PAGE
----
Now that AT&T (T) and Verizon Wireless have picked up oodles of spectrum at the FCC auctions, investors want to know what all that money went for. The answer is that both companies plan to build ultra-fast wireless networks, known as 4G. That is bad for the cable companies and firms like Sprint (S) and Clearwire (CLWR) who hope to build their own over-the-air national broadband system.
The two largest cellular providers in the US, AT&T and Verizon, have a huge advantage in deploying 4G. Each has over 60 million customers. Sprint is having customer service problems which is making it hard to hang onto its 50 million. Sprint plans to roll-out a WiMax fast broadband service nationally in about two years. But, the company cannot come up with the $5 billion to get that done. Proponents of WiMax including Intel (INTC) and Motorola (MOT) have not stepped up with the funds.
The biggest loser in a 4G world may be cable companies. Large firms like Comcast (CMCSA) and Time Warner Cable (TWC) count on home broadband business for a large portion of their revenue. If a competing service becomes available over the air, switching could be very attractive for many consumers. Today, for customers to have wireless access to cable broadband they have to use WiFi which only has a range of a few hundred feet The AT&T and Verizon Wireless products would work almost everywhere near big and modest-sized cities.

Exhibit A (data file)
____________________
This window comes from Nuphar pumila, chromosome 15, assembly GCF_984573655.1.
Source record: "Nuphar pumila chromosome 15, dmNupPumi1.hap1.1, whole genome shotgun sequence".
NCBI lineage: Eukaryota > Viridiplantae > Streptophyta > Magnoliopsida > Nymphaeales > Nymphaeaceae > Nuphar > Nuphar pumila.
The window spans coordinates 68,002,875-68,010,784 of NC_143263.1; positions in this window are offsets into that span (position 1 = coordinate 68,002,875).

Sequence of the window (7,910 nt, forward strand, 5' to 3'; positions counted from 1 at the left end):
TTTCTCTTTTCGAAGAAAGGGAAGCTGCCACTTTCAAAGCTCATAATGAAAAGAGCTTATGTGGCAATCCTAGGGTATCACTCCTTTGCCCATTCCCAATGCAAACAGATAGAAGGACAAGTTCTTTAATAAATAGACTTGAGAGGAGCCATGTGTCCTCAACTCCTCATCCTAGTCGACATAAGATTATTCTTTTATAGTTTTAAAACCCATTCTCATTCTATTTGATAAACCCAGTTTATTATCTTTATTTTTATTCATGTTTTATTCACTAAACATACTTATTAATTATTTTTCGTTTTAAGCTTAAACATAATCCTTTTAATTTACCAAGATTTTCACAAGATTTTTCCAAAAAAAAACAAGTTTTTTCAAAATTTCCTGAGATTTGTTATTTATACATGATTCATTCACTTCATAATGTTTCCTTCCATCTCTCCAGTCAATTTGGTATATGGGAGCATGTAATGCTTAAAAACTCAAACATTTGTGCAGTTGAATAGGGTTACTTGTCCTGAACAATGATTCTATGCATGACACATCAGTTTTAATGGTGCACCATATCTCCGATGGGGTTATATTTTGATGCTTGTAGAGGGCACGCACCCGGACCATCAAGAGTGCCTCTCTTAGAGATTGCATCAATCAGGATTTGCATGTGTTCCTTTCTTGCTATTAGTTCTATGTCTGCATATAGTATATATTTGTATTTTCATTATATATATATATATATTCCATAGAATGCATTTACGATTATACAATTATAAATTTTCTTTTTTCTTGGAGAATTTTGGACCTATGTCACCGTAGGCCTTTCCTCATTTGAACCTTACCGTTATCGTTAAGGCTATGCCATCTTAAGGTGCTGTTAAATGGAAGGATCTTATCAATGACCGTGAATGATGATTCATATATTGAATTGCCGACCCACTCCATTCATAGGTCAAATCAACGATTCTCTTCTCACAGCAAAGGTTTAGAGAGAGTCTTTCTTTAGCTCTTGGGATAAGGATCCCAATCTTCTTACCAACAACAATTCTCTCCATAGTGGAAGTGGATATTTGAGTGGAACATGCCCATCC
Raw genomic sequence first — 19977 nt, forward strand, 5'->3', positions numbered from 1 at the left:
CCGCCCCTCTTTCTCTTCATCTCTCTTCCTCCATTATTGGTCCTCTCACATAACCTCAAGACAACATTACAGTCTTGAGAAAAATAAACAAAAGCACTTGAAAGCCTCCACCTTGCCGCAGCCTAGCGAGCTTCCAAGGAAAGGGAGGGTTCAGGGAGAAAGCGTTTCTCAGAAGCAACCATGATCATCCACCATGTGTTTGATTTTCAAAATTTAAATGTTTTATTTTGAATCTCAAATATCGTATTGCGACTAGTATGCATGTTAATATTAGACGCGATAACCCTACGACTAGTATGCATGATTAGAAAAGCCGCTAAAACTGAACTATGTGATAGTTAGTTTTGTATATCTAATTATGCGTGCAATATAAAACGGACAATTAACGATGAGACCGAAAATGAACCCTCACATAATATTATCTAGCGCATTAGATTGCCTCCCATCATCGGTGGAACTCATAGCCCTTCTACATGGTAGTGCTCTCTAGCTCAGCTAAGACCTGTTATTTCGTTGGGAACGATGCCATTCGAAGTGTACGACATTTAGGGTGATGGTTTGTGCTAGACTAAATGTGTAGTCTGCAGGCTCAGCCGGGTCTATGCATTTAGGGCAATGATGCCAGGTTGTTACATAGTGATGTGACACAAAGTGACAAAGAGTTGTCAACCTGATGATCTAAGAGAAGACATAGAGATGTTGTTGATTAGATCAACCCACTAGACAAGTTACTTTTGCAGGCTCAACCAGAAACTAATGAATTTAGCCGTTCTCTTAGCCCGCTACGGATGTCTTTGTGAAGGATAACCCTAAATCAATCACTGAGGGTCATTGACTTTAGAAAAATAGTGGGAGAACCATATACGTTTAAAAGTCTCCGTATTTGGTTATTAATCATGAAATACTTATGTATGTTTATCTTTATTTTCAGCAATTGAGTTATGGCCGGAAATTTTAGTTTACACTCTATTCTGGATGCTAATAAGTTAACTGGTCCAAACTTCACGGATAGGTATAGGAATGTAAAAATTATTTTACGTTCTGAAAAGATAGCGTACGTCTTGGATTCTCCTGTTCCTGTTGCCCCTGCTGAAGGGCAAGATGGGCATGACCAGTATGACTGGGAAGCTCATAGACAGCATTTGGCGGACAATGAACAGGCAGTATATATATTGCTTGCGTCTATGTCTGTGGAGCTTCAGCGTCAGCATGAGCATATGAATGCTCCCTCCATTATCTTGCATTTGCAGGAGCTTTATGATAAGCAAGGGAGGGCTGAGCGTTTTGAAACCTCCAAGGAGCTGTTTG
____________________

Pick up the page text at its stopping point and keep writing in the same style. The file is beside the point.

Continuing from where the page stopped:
The 4G system is coming. AT&T and Verizon have already made their critical investment by buying the necessary spectrum from the FCC. They have cable and WiMax in their cross-hairs and the capital to change the way fast internet is used.
Douglas A. McIntyre